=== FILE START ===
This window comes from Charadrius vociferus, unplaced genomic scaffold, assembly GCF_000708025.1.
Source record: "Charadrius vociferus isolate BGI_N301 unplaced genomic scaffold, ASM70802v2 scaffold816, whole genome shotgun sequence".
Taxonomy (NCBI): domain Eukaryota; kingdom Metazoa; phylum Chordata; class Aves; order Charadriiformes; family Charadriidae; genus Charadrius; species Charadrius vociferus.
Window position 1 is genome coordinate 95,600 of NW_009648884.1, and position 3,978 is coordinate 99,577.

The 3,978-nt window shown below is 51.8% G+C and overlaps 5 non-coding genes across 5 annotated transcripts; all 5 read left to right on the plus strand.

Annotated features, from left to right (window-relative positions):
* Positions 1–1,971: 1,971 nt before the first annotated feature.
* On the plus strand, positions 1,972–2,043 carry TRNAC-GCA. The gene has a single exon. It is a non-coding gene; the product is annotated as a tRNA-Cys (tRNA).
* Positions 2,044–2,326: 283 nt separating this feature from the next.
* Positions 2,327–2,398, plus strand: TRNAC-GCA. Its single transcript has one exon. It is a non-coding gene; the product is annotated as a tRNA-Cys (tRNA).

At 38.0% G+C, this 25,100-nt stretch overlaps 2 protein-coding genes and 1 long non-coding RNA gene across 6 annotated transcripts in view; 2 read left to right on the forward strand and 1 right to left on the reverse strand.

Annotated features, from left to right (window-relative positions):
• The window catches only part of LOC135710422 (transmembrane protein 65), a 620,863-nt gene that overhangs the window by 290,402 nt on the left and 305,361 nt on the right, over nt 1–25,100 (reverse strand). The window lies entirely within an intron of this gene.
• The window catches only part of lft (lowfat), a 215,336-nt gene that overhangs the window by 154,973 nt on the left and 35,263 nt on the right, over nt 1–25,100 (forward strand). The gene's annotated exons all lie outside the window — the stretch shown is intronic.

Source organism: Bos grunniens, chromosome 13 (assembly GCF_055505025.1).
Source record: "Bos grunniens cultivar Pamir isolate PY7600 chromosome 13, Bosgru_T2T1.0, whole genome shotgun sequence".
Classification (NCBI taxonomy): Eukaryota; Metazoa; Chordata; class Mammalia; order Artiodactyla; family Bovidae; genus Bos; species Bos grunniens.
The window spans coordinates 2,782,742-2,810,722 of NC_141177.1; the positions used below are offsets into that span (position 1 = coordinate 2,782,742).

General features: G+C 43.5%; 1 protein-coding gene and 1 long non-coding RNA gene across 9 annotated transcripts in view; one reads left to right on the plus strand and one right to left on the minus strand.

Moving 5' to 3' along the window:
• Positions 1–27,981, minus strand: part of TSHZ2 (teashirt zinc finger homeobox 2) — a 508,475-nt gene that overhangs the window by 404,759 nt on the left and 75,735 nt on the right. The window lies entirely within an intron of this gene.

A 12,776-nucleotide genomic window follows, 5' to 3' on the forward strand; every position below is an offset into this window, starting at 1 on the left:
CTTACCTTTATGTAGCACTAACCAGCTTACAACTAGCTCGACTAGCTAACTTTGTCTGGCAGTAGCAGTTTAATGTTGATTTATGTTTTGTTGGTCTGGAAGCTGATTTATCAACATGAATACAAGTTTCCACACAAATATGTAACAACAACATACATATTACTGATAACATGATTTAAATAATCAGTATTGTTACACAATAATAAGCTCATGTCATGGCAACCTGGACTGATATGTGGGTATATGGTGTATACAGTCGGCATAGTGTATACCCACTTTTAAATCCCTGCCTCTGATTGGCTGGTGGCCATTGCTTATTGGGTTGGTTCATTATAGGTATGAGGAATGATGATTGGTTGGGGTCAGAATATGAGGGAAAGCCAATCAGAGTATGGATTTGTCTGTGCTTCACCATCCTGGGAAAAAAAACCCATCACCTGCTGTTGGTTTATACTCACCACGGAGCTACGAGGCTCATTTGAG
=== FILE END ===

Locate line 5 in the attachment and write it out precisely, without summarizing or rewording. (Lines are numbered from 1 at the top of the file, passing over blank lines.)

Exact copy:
The 3,978-nt window shown below is 51.8% G+C and overlaps 5 non-coding genes across 5 annotated transcripts; all 5 read left to right on the plus strand.